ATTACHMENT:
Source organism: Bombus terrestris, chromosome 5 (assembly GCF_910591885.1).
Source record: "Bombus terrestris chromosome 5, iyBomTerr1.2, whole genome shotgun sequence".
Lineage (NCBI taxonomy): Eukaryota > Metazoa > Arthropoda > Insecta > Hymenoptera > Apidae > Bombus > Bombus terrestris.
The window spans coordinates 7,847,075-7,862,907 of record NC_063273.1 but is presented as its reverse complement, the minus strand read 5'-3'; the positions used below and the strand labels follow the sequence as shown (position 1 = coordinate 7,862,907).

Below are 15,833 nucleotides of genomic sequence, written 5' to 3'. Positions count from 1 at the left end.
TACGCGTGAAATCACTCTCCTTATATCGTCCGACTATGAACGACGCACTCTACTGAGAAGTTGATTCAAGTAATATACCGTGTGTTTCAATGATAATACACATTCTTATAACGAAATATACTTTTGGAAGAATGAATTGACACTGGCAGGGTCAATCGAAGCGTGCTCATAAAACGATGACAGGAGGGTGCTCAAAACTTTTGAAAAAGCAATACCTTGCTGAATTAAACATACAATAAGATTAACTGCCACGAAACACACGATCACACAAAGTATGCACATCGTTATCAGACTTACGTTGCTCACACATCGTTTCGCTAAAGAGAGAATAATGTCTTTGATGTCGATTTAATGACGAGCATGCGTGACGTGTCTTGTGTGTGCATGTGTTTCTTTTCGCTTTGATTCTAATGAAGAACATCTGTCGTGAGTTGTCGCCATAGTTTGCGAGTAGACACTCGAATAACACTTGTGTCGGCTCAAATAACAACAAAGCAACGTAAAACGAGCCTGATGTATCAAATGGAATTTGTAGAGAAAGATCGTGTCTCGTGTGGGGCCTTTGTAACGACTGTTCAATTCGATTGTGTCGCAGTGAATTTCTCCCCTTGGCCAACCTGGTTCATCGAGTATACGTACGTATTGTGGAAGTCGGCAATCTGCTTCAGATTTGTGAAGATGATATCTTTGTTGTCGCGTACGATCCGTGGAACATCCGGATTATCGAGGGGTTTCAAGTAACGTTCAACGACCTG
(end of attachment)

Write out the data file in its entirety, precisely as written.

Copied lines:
Source organism: Bombus terrestris, chromosome 5 (assembly GCF_910591885.1).
Source record: "Bombus terrestris chromosome 5, iyBomTerr1.2, whole genome shotgun sequence".
Lineage (NCBI taxonomy): Eukaryota > Metazoa > Arthropoda > Insecta > Hymenoptera > Apidae > Bombus > Bombus terrestris.
The window spans coordinates 7,847,075-7,862,907 of record NC_063273.1 but is presented as its reverse complement, the minus strand read 5'-3'; the positions used below and the strand labels follow the sequence as shown (position 1 = coordinate 7,862,907).

Below are 15,833 nucleotides of genomic sequence, written 5' to 3'. Positions count from 1 at the left end.
TACGCGTGAAATCACTCTCCTTATATCGTCCGACTATGAACGACGCACTCTACTGAGAAGTTGATTCAAGTAATATACCGTGTGTTTCAATGATAATACACATTCTTATAACGAAATATACTTTTGGAAGAATGAATTGACACTGGCAGGGTCAATCGAAGCGTGCTCATAAAACGATGACAGGAGGGTGCTCAAAACTTTTGAAAAAGCAATACCTTGCTGAATTAAACATACAATAAGATTAACTGCCACGAAACACACGATCACACAAAGTATGCACATCGTTATCAGACTTACGTTGCTCACACATCGTTTCGCTAAAGAGAGAATAATGTCTTTGATGTCGATTTAATGACGAGCATGCGTGACGTGTCTTGTGTGTGCATGTGTTTCTTTTCGCTTTGATTCTAATGAAGAACATCTGTCGTGAGTTGTCGCCATAGTTTGCGAGTAGACACTCGAATAACACTTGTGTCGGCTCAAATAACAACAAAGCAACGTAAAACGAGCCTGATGTATCAAATGGAATTTGTAGAGAAAGATCGTGTCTCGTGTGGGGCCTTTGTAACGACTGTTCAATTCGATTGTGTCGCAGTGAATTTCTCCCCTTGGCCAACCTGGTTCATCGAGTATACGTACGTATTGTGGAAGTCGGCAATCTGCTTCAGATTTGTGAAGATGATATCTTTGTTGTCGCGTACGATCCGTGGAACATCCGGATTATCGAGGGGTTTCAAGTAACGTTCAACGACCTG